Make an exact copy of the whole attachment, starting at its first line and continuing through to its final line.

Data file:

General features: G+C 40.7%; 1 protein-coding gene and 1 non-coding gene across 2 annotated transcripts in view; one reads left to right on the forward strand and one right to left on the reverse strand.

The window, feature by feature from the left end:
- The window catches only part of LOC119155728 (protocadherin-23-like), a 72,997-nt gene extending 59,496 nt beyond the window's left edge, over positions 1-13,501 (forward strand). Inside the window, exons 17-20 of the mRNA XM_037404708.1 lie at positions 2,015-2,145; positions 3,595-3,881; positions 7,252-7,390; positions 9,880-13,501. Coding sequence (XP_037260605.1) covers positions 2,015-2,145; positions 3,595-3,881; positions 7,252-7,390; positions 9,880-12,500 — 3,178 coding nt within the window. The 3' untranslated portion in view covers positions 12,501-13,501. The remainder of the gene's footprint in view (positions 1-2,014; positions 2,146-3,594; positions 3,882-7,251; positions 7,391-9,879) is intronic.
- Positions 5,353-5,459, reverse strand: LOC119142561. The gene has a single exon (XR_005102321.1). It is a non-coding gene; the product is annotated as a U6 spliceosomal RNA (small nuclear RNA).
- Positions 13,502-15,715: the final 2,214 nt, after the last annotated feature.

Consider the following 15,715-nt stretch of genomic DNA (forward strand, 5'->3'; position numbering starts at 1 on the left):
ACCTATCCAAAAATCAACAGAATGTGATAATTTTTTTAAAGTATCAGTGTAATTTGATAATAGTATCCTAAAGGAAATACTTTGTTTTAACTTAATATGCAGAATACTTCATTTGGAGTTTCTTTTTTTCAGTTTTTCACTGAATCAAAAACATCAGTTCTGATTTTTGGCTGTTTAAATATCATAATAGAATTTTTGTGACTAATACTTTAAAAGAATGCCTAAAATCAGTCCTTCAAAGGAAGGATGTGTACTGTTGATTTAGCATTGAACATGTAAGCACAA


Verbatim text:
General features: G+C 40.7%; 1 protein-coding gene and 1 non-coding gene across 2 annotated transcripts in view; one reads left to right on the forward strand and one right to left on the reverse strand.

The window, feature by feature from the left end:
- The window catches only part of LOC119155728 (protocadherin-23-like), a 72,997-nt gene extending 59,496 nt beyond the window's left edge, over positions 1-13,501 (forward strand). Inside the window, exons 17-20 of the mRNA XM_037404708.1 lie at positions 2,015-2,145; positions 3,595-3,881; positions 7,252-7,390; positions 9,880-13,501. Coding sequence (XP_037260605.1) covers positions 2,015-2,145; positions 3,595-3,881; positions 7,252-7,390; positions 9,880-12,500 — 3,178 coding nt within the window. The 3' untranslated portion in view covers positions 12,501-13,501. The remainder of the gene's footprint in view (positions 1-2,014; positions 2,146-3,594; positions 3,882-7,251; positions 7,391-9,879) is intronic.
- Positions 5,353-5,459, reverse strand: LOC119142561. The gene has a single exon (XR_005102321.1). It is a non-coding gene; the product is annotated as a U6 spliceosomal RNA (small nuclear RNA).
- Positions 13,502-15,715: the final 2,214 nt, after the last annotated feature.

Consider the following 15,715-nt stretch of genomic DNA (forward strand, 5'->3'; position numbering starts at 1 on the left):
ACCTATCCAAAAATCAACAGAATGTGATAATTTTTTTAAAGTATCAGTGTAATTTGATAATAGTATCCTAAAGGAAATACTTTGTTTTAACTTAATATGCAGAATACTTCATTTGGAGTTTCTTTTTTTCAGTTTTTCACTGAATCAAAAACATCAGTTCTGATTTTTGGCTGTTTAAATATCATAATAGAATTTTTGTGACTAATACTTTAAAAGAATGCCTAAAATCAGTCCTTCAAAGGAAGGATGTGTACTGTTGATTTAGCATTGAACATGTAAGCACAA